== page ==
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Business

Enzymes threatened by biotech corn

Alpha-amylase-containing corn is rendering addition of enzymes unnecessary in ethanol production

by Michael McCoy
July 18, 2016 | APPEARED IN VOLUME 94, ISSUE 29

Enzyme companies have thrived in recent years by replacing synthetic chemicals in applications such as laundry detergents, animal feed, and textile manufacturing.

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Credit: Shutterstock(all)
Credit: Shutterstock(all)

Now, however, makers of enzymes are getting a taste of their own medicine. Sales of α-amylase to the corn ethanol industry are threatened by a new kind of corn genetically engineered to contain the enzyme.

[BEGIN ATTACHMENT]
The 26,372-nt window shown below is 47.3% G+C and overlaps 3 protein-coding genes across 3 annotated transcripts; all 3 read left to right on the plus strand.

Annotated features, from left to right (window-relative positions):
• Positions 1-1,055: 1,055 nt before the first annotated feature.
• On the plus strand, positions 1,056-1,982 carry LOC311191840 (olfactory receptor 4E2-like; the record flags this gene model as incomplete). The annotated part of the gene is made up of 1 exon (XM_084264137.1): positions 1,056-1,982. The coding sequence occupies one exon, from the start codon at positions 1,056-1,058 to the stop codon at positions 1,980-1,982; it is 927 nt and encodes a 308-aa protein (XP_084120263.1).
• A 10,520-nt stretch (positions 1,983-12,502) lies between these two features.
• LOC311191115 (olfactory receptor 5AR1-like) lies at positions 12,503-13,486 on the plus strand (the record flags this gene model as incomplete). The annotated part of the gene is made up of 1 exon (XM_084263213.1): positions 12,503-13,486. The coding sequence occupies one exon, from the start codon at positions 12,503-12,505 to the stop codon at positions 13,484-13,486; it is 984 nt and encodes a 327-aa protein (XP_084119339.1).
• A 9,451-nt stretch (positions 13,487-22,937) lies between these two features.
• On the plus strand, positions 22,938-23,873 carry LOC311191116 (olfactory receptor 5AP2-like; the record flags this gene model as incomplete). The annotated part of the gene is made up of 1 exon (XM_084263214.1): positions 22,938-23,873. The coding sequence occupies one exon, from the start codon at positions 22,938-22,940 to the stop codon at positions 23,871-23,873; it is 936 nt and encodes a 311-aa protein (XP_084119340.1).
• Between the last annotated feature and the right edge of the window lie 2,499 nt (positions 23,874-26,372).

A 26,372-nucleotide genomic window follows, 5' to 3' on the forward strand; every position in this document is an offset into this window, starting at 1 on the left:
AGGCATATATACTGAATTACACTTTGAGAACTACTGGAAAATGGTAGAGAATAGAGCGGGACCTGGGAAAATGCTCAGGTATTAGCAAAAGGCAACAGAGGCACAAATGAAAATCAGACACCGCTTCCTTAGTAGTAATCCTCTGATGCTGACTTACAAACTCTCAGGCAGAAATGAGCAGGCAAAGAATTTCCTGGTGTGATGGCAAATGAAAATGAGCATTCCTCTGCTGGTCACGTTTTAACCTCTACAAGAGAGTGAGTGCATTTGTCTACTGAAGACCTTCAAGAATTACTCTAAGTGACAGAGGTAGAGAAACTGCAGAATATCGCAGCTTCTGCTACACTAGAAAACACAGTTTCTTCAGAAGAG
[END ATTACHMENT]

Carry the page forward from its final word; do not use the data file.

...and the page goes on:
The corn, called Enogen, was developed by the agriculture giant Syngenta. Ethanol producers traditionally buy α-amylase to break down cornstarch into sugar, which is then fermented into ethanol. Now, instead, they can buy enzyme-containing corn from farmers by paying them a 40-cent-per-bushel premium.

Introduced in 2011, Enogen was slow to catch on. But today, Syngenta says, some 20 ethanol plants across the U.S. are running on it.

In a new report, the investment firm Jefferies estimates that more than 10% of U.S. ethanol plants have adopted Enogen and that another 15–20% of them are testing it. Green Plains, the fourth-largest U.S. ethanol maker, says half of its 14 facilities are set to use Enogen corn during the 2016-17 growing season.

Jefferies expects the rise of Enogen to affect the two major enzyme producers, Novozymes and DuPont. Novozymes says its first-quarter sales to the bioenergy sector were down 6%, despite a 4% increase in U.S. ethanol output, though the company says the new corn wasn’t a significant factor in the decline.

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